A young seagull rests on boom used to contain the oil spill in Barataria Bay, La.
A young seagull rests on boom used to contain the oil spill in Barataria Bay, La. - 
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Steve Chiotakis: Investors are cheered by the fact the British oil giant's temporary cap is holding for now on that leaking oil well in the Gulf of Mexico. How is that going to bode for business going forward? Marketplace's Stephen Beard is with us live from London. Hi, Stephen.

Stephen Beard: Hello, Steve.

Chiotakis: So how much hope does the company place in this cap?

Beard: Well given the number of previous attempts that have failed, the company is sounding pretty cautious. BP says this is only a temporary measure, engineers are carefully monitoring the new cap. The company acknowledges the problem won't be probably solved until the relief wells are sunk by the end of July, middle of August. Only then can the oil be diverted and the damage piped closed and concreted in.

Chiotakis: And what about the company itself, Stephen? Is it safe to say BP is going to survive this disaster?

Beard: The markets have come to that conclusion, but of course there are still uncertainties about the cost of all of this. One thing seems certain, though: if BP does survive, its corporate culture will never be the same again. Before the disaster, analysts say BP rewarded and promoted aggressive go-getters within the company -- risk-takers. Chris Skrbowski of Peak Oil Consulting says that will have to change:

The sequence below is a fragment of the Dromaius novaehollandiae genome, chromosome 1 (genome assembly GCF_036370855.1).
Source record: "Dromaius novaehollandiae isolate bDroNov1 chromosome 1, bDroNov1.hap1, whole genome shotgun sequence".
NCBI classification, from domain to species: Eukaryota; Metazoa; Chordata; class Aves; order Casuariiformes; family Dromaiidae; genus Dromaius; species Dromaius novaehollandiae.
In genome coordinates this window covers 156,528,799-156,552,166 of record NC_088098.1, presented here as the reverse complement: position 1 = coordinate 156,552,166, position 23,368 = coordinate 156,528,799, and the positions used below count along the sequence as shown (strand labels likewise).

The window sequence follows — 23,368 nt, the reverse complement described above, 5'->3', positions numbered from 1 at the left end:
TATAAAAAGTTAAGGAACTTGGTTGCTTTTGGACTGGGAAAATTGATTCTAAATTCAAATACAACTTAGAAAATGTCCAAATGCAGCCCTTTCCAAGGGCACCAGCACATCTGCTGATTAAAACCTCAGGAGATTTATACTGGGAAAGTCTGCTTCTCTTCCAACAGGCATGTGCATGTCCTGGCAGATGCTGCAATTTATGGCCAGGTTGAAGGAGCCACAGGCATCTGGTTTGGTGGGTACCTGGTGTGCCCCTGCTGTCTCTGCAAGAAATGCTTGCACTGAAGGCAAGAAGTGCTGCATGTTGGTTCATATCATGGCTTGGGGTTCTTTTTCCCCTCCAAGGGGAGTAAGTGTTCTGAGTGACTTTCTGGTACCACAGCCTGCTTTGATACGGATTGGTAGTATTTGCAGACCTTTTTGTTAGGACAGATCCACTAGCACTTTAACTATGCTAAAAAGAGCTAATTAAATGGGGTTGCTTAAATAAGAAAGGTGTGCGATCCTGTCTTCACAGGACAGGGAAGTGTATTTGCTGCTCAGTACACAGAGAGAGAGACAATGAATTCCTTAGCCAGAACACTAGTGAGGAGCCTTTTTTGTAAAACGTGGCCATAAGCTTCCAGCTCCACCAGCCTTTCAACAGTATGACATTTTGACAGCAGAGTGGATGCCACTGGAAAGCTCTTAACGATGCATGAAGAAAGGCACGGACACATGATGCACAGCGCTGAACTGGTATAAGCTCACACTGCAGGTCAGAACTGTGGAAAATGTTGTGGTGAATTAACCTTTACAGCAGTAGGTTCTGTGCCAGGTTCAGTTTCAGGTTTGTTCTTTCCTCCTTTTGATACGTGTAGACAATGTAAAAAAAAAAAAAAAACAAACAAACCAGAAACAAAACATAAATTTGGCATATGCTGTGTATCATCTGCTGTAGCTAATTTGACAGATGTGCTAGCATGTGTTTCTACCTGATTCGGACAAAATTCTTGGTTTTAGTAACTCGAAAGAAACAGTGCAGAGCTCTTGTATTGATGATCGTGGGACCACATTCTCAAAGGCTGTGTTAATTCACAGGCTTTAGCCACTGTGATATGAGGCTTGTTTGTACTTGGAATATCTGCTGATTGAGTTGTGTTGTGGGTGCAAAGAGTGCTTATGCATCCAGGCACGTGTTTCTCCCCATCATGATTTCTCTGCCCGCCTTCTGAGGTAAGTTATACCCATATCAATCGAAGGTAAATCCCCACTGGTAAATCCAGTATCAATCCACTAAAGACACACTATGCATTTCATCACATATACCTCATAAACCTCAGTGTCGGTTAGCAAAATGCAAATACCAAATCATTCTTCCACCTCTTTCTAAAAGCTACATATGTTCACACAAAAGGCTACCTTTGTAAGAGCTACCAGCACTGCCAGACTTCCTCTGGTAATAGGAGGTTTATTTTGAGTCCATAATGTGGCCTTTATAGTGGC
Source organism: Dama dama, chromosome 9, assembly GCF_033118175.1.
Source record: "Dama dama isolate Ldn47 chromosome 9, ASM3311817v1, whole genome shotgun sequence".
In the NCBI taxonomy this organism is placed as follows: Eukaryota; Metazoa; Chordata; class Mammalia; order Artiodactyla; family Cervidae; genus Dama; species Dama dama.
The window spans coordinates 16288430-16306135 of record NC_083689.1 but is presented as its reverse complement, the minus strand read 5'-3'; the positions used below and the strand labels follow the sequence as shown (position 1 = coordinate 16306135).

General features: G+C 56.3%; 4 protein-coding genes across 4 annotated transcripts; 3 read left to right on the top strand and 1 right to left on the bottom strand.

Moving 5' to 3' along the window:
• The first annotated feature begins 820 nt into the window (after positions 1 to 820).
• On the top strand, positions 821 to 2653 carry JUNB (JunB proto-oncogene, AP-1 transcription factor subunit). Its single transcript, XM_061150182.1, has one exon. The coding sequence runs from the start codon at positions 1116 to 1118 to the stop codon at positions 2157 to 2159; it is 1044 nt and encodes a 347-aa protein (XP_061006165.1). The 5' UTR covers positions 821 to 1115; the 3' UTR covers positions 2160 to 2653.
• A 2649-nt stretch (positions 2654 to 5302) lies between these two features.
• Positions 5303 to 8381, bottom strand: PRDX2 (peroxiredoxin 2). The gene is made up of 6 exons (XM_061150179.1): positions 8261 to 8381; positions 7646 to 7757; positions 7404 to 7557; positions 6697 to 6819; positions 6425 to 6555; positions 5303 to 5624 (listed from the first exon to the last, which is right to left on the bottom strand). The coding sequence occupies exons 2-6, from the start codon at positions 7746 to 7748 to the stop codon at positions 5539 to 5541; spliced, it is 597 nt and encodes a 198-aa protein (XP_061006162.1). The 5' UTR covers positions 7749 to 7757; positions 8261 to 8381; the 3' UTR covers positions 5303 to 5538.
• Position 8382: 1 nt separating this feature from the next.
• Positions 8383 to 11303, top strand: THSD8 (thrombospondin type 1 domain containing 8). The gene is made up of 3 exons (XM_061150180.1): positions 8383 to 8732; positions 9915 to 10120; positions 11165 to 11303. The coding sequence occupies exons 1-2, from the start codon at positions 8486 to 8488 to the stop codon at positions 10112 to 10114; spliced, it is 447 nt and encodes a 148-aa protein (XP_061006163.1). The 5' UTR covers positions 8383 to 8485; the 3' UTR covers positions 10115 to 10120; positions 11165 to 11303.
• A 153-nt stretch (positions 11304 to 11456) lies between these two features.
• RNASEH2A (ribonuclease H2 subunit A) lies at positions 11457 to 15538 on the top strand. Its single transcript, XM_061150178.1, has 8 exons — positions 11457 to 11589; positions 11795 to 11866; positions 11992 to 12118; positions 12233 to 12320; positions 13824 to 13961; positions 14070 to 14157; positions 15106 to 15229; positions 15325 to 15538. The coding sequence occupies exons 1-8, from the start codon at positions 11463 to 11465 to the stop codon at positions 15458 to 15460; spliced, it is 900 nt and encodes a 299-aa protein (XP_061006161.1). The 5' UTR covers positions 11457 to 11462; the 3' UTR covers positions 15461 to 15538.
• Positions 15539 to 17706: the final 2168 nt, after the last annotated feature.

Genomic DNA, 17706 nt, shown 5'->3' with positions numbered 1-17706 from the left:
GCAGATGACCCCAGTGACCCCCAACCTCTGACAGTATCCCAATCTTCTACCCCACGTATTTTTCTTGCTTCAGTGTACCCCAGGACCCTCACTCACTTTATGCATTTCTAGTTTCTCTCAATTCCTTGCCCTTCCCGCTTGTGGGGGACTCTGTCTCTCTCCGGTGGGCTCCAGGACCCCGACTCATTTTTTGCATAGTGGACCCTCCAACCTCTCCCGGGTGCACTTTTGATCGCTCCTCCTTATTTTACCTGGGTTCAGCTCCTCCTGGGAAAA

Chris Skrbowski: People who are good at safe operations, who are good at making sure that everyone follows the rules exactly and does all the right thing, will become favored within the company hierarchy -- in other words, promotion will come from that source.

He doesn't think BP will get out of deepwater drilling, by the way, but he says it'll have to work hard to convince governments around the world that safety is now its first priority.

Chiotakis: Marketplace's Stephen Beard, reporting from London. Thanks, Stephen.

Beard: OK, Steve.